Labor force participation rates (the total of working full-time,
part-time, or unemployed) were also high and consistent across
CTE fields of study. However, some groups were more likely than
others to have a particular employment status.
Ninety two percent of CTE concentrators in engineering technologies were working full-time. Fifty four percent of CTE concentrators in consumer and culinary services were working full-time.
Although results show that high school CTE concentrators have a nominally higher median income than nonparticipants, the differences are not statistically significant.
CTE concentrators have a median salary of twenty nine thousand dollars. Non-participants have a median salary of twenty six thousand dollars.
Twelve states or 24% of states had secondary consortia that included 1 to 40 percent of secondary grantees.
CTE concentrators who had earned an associate degree had a higher median annual income than nonparticipants with an associate degree.
CTE concentrators with an associate's degree have a median salary of thirty four thousand dollars. Non-participants with an associate's degree have a median salary of twenty two thousand dollars.

The Class of 2004 Versus the Class of 1992

The high school class of 2004, surveyed in 2012, was compared to the high school class of 1992, surveyed in 2000. These cohorts experienced
postsecondary life in the eight years after high school under very different economic circumstances.

Diploma Icon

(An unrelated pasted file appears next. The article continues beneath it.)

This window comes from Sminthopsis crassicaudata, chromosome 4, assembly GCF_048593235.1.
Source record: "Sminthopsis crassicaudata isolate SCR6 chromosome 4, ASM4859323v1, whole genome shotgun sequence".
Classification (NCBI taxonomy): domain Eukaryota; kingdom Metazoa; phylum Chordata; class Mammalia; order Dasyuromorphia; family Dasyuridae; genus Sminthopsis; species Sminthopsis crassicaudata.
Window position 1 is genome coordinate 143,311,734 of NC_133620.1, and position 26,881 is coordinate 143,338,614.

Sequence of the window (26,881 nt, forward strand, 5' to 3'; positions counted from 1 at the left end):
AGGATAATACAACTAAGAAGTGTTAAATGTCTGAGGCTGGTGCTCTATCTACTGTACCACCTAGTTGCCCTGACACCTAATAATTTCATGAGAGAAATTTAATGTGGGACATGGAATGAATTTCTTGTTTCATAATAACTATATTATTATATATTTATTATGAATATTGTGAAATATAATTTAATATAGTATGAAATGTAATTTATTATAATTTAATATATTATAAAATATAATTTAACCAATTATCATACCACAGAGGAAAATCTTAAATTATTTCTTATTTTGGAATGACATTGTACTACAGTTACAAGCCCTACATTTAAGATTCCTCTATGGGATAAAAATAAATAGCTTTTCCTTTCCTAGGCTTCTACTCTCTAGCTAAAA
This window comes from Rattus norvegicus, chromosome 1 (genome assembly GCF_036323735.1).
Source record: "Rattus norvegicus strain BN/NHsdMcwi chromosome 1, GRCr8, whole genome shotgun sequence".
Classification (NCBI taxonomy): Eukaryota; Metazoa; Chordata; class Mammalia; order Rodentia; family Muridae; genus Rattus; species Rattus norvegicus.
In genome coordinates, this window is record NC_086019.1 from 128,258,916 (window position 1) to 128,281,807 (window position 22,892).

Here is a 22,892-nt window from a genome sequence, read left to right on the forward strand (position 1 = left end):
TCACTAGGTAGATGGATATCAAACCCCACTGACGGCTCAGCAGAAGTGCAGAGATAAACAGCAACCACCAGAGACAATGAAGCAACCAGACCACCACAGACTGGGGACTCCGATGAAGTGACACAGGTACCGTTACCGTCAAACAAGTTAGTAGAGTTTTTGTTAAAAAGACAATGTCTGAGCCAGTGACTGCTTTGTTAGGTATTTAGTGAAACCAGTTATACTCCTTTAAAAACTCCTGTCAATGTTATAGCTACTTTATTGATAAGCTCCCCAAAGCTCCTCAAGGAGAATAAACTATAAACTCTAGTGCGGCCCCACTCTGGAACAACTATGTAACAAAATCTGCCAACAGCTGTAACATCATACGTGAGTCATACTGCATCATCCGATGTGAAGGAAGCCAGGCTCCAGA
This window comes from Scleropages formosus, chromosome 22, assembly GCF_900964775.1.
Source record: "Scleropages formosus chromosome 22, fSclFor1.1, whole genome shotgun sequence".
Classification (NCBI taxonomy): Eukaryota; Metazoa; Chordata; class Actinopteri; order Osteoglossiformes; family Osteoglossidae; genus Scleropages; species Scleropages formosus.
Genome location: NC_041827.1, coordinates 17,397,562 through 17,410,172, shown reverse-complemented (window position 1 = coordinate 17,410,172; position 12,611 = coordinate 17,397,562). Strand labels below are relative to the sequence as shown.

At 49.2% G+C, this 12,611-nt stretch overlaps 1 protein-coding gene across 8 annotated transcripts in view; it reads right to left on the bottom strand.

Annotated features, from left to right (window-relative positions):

When comparing the class of 2004
to the class of 1992, there are
no statistically significant differences in
labor force participation rates by CTE
participation level
or concentrator field
of study.

There are some differences in the percent working full
time and the percent unemployed.
In 2012 seventy seven percent of CTE concentrators were working full time. In 2000 eighty five percent of CTE concentrators were working full time.
Computer and information science concentrators were also less
likely to work full time in 2012 versus 2000. Computer and
information science concentrators were the only concentrators for
whom a significant difference was observed.
In 2012 seventy five percent of computer and information science concentrators were working full time.

of computer and information science concentrators were working full time.

In 2000 ninety nine percent of computer and information science concentrators were working full time.

of computer and information science concentrators were working full time.

Wages Icon

As with the class of 2004 in
2012, there were no differences
in median annual income or
median hourly wage by CTE
participation level
within the
class of 1992 in 2000.

Conclusions

The report finds that, despite differences in background and postsecondary education and training, high school CTE participants are remarkably similar to nonparticipants in their employment and earnings outcomes. There are no significant differences in employment status, experiences of unemployment, or annual earnings by level of CTE participation.

Download the Full Report
Back to Top